You want to become a CIO. You probably want to become a CIO in the private sector – you know, those companies that have owners or stockholders that they always have to work to keep happy. Why haven’t you spent any time thinking about becoming a CIO who works for the biggest employer out there: the U.S. Federal government?
Big Changes Coming
The U.S. Federal government (the one that runs the country, not the states) employs over 300 CIOs that manage all of the different parts of the operation. You would think that federal CIOs would have it easier: I mean they don’t really have to worry about keeping shareholders happy or anything like that, do they?
You need to keep in mind that although a federal CIO doesn’t have to worry about the same things as a private sector CIO, they have a whole bunch of different issues that occupy their time. One big issue is that every four years they may have a completely new boss what with the presidential elections and all that.
As the U.S. experiences the effects of the global recession just like everyone else, federal CIOs are feeling the pressure to show that their IT departments can deliver a solid return on investment (ROI) .
It’s becoming pretty clear that there is a lot of IT funding for the things that you would expect a federal CIO to be working on: things like wireless projects and public safety projects. However, this doesn’t leave a lot left over for all the other things that an IT department is supposed to be working on,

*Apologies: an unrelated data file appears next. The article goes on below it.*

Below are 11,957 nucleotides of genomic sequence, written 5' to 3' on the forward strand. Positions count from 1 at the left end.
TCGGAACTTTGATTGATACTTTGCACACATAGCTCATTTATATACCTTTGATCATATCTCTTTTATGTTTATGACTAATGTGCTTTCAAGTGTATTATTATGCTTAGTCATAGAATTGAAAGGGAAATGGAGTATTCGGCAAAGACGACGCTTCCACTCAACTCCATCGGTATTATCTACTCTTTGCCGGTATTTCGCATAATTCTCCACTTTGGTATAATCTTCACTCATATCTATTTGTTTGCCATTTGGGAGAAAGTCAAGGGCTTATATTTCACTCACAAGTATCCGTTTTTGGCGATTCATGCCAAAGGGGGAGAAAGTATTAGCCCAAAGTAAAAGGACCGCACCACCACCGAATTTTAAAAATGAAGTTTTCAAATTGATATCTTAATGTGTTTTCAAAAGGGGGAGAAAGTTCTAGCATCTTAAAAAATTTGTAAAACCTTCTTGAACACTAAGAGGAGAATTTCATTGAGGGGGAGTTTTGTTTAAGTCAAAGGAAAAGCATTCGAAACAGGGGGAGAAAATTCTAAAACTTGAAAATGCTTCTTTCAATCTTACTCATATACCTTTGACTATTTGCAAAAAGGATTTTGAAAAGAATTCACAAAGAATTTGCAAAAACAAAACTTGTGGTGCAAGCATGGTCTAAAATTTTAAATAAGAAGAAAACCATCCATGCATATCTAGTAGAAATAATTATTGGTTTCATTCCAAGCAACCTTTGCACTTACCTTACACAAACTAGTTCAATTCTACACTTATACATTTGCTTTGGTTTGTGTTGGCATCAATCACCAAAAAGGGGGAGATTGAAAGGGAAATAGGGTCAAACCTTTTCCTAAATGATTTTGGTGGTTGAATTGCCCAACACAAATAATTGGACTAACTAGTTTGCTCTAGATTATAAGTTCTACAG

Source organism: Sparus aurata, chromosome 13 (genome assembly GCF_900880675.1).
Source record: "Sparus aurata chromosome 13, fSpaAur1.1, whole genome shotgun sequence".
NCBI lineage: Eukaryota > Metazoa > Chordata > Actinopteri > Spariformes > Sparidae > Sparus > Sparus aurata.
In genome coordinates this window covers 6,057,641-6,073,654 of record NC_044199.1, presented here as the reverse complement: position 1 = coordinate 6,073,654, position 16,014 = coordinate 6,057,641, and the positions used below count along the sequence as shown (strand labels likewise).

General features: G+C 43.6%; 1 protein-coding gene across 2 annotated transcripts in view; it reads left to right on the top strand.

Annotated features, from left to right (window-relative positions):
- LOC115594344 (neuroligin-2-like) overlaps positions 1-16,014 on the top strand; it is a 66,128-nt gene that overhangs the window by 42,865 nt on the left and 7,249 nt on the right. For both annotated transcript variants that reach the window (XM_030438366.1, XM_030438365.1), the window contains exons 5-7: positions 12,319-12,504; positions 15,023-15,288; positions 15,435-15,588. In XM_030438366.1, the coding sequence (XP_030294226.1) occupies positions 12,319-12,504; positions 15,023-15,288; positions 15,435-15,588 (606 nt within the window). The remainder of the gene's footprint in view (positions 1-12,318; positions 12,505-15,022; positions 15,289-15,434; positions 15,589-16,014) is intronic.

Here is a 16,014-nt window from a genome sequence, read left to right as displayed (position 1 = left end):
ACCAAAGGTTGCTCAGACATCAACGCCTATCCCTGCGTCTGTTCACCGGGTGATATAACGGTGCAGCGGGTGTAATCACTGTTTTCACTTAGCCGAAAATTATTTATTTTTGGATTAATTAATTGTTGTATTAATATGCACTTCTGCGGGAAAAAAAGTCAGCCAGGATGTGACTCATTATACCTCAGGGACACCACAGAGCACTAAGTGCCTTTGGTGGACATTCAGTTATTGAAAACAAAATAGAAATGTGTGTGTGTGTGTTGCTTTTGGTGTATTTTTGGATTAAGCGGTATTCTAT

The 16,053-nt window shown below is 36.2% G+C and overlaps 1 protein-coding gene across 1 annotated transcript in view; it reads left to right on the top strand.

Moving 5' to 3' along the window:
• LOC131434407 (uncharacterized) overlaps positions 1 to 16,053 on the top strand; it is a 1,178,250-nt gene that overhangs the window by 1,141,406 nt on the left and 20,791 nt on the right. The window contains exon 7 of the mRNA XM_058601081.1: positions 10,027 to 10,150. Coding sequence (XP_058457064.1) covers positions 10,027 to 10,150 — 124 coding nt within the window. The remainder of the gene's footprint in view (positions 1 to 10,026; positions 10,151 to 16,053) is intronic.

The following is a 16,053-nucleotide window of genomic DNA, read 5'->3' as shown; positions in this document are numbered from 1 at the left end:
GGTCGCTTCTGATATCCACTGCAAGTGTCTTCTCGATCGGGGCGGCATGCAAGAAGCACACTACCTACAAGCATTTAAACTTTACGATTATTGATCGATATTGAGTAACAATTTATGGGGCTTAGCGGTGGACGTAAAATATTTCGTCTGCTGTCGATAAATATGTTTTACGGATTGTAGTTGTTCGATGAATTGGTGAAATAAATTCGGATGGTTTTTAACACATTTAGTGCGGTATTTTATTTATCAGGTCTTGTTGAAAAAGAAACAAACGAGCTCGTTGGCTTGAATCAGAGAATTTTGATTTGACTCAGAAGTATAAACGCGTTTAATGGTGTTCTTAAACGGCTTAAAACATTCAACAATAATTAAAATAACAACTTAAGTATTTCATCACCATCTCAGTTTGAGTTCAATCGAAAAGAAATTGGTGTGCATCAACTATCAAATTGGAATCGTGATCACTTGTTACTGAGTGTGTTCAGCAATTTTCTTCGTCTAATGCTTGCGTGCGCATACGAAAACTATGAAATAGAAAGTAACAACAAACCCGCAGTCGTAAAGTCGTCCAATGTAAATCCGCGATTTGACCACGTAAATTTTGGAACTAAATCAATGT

What Are A Federal CIO’s Biggest Priorities?
One of the key ways to tell if being a federal CIO is any different from being a private sector CIO is by taking a look at what’s on their list of projects. Federal CIOs always have to be nimble enough to adjust to a new administration’s priorities which may differ from the last administration’s. This can cause a big change in what the IT department spends their time working on.
Right now the federal CIOs are reporting that the key programs that their departments are working on include:
- Data Center Consolidation
- Green IT
- Federal Enterprise Architecture
- Continuous Process Improvement
- Business Intelligence
- IPv6 Transformation
- Application Performance Management
So if you were a federal CIO right now, how would you go about pulling off all of these initiatives while dealing with the tightest budgets in years? As you might be able to guess, there is no one magic answer to this question.
In a survey done by InformationWeek magazine, 21% of federal CIOs said that they were using Lean Six Sigma. 29% reported that they were using ITIL. Even within the military there was no one way to go: the U.S. Army is using Lean Six Sigma while the Navy is planning on using ITIL.
What All Of This Means For You
In your future, there is actually a good chance that you might at some time become a federal CIO – there sure are a lot of them out there. You might have thought that this was an easy route to take – no pressure from owners / shareholders. Think again.
Federal CIOs have to deal with a great deal of upheaval in their upper management structure on a cyclic basis. On top of that even during difficult economic times they need to find ways to push forward on important IT programs that will transform their organizations.
If you do become a federal CIO, I sure hope that you like change. You’ll have your own set of issues to worry about, but at least things won’t be boring!
Question For You: Do you think that it would be easier or harder to be a Federal CIO than being a private sector CIO?
What We’ll Be Talking About Next Time
I hope that you wore your good clothes to work today, because there’s a pretty fair chance that you might end up on video sometime during the day. The arrival of low-cost video cameras and high quality video processing software has effectively made it ridiculously easy to create multimedia content. This has got to affect what a CIO does, but how?